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It’s a sad reality of the world, but it’s true: people with disabilities often experience hate crime. This might seem like an absurd notion to most of us, but it’s nevertheless an experience that many with disabilities are forced to confront.
The vast majority of these hate crimes find their root in ignorance; a lack of understanding from the non-disabled populace about what it’s like to experience life with a disability.
Myself – my mother is a wheelchair user, and it’s something I’ve come to terms with over the years as she herself has. It wasn’t something I was appreciative of as a child (a bratty, snotty child at that) but seeing her blossom into the woman she is today is something I really find comfort in.
In an effort to challenge that, here are a few of the basic facts that people with disabilities wish were more well known…
Wheelchairs ≠ Being Unable To Walk/Stand
Every so often, someone will post to social media, furious that someone in a wheelchair has been caught on camera standing up. This most commonly happens at sporting events, where wheelchair users are afforded special seating arrangements. The implication is simple; if the person can stand, then they don’t need a wheelchair.
This just isn’t true. Wheelchairs are not for the reserve of those who cannot walk at all. They’re used by people who can’t walk long distances, who tire easily, who can only stand or walk for a small amount of time before experiencing pain. If someone uses a wheelchair for these reasons, sure, they can stand up for awhile– but that doesn’t make their need of a wheelchair any less legitimate.
A Disability Does Not Make You A “Scrounger” –
The press love to inflame the idea that people with disabilities are faking it and thus are scrounging off the state. This isn’t the case. Firstly, if someone is deemed to need financial help as they cannot work, then that should be the end of the matter. The tests for disability benefits are rigorous, and the fraud rate is only 0.5%.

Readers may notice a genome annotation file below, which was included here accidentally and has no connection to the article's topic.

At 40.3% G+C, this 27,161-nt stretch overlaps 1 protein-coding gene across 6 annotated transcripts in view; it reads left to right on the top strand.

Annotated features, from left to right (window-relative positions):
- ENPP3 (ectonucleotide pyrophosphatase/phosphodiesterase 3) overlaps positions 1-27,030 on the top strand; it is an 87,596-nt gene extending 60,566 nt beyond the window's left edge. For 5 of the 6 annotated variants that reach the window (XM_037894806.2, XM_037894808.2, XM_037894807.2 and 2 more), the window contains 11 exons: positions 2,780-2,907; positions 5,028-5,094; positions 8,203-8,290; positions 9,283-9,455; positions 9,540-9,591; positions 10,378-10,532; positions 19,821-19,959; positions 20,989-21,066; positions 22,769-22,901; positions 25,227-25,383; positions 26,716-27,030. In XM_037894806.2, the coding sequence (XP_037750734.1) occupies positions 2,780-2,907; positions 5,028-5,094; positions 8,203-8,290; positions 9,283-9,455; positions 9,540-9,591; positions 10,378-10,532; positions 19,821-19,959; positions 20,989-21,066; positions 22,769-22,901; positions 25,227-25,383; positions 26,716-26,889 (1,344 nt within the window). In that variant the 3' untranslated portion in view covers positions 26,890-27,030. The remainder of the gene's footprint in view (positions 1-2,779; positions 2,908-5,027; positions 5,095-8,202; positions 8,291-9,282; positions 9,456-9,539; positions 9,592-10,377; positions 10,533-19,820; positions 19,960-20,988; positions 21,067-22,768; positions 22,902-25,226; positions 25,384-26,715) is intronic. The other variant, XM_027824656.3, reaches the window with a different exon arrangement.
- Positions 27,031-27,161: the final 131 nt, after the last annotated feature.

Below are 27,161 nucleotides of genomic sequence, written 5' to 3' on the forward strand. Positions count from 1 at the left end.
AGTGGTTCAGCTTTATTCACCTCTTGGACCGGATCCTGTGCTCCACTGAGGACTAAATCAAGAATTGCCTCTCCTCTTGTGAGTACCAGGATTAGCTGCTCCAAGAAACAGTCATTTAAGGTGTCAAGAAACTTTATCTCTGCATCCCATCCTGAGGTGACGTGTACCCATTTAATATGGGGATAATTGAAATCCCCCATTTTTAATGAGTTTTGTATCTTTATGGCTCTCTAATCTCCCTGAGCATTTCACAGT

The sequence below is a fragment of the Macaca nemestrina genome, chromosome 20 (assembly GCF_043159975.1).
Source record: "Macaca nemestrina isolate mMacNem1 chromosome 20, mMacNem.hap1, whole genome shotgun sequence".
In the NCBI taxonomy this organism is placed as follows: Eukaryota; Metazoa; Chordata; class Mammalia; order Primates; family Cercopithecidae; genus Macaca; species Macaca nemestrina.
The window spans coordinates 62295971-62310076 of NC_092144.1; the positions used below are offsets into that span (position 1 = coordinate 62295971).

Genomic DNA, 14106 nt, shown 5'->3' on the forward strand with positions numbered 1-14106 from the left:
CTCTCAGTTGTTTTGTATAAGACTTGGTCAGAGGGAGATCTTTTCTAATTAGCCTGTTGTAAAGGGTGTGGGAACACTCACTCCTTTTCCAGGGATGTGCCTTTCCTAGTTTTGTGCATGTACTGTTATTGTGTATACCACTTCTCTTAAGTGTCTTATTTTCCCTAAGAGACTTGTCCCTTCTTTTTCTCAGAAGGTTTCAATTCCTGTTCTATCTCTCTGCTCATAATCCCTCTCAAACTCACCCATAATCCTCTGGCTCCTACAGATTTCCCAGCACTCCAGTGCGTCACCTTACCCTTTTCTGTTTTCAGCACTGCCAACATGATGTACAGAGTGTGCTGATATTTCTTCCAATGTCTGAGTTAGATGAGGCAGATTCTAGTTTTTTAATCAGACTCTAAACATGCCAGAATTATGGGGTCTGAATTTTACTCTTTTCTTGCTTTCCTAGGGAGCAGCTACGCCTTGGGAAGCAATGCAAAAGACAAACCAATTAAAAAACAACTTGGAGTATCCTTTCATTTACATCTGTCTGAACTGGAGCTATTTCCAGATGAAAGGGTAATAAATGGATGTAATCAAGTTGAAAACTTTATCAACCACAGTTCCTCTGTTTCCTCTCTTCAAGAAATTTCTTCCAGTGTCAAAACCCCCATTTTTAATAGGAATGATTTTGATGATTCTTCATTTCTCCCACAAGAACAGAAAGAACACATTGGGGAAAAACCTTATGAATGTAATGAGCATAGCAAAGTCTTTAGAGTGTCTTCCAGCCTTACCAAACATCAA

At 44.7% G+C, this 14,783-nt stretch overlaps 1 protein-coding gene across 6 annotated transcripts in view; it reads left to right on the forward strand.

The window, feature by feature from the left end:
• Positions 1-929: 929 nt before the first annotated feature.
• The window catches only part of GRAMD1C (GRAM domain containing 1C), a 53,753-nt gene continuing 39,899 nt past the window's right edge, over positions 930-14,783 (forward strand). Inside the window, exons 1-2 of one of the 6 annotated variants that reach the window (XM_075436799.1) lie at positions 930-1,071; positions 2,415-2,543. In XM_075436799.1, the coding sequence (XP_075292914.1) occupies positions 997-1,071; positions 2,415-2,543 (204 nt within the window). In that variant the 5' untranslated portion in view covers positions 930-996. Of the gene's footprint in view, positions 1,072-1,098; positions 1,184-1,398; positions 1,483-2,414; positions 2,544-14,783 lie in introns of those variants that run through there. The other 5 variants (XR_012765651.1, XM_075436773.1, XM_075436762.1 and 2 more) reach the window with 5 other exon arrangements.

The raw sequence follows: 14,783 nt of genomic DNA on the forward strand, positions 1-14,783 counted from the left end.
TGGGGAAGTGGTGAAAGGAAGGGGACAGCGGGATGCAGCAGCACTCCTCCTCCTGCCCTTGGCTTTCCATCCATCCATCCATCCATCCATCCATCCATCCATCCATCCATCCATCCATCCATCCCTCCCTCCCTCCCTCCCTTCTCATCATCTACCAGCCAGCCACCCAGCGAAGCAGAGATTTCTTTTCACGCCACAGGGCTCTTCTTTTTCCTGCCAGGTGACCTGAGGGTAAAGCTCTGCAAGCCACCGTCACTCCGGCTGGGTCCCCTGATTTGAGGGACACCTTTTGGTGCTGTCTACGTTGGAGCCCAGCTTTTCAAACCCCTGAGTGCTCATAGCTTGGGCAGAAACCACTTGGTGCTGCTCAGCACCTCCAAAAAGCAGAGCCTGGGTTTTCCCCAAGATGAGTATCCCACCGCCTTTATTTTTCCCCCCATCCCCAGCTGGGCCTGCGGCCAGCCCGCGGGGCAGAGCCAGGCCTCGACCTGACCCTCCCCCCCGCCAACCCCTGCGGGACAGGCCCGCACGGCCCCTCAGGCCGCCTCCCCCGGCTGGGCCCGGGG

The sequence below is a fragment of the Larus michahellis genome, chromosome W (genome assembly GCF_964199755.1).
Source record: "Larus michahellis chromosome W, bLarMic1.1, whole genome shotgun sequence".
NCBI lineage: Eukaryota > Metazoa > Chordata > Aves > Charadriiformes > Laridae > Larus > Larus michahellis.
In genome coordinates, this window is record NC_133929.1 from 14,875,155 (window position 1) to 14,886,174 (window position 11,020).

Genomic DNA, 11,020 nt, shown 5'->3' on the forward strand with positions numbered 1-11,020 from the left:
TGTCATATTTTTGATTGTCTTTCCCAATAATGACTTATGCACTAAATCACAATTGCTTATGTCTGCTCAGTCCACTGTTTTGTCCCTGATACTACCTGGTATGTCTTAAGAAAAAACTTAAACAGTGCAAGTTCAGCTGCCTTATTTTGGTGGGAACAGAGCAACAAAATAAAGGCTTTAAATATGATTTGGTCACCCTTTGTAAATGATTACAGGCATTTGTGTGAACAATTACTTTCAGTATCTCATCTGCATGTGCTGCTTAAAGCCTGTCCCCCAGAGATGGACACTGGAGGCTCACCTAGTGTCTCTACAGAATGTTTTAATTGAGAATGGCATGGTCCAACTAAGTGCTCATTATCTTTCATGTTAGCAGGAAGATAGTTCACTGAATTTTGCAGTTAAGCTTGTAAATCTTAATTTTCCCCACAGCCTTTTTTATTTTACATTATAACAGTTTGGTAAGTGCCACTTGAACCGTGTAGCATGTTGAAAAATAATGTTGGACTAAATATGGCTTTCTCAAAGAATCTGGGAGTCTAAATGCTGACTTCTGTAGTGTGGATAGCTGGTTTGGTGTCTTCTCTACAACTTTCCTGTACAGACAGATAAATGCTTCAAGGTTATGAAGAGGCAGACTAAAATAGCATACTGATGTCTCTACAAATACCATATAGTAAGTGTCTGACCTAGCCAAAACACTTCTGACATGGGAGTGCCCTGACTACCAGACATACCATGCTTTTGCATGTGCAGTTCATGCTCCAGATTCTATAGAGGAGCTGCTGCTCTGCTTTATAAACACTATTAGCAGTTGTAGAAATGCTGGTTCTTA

Furthermore, many people with disabilities work just the same as anyone else. In fact, the Personal Independence Payment (PIP) can be claimed regardless of income; it’s to help with the further costs of disability, not to replace income. People can work, claim PIP, take out disabled life assurance, pay their bills, have hopes and dreams and fears, and otherwise live a life that most non-disabled people would recognise. PIP is not means-tested, so it’d be wonderful if the media could accept this and cease conflating it with Employment Support Allowance (ESA), which is means-tested.
Good Days Exist
If a person is living with a disability, then many non-disabled people assume they must always be at their worst. This is not the case. Like almost anything else to do with the human condition, there are good days and bad days. People with disabilities will have days when they can barely move, and others when they’re able to go out and enjoy themselves. If you meet someone who seems totally healthy, don’t assume they don’t have a disability; they might just be having a good day.
Understanding of life with disabilities needs to increase greatly in the UK. Hopefully, after reading through the above, you will be better off for the information provided.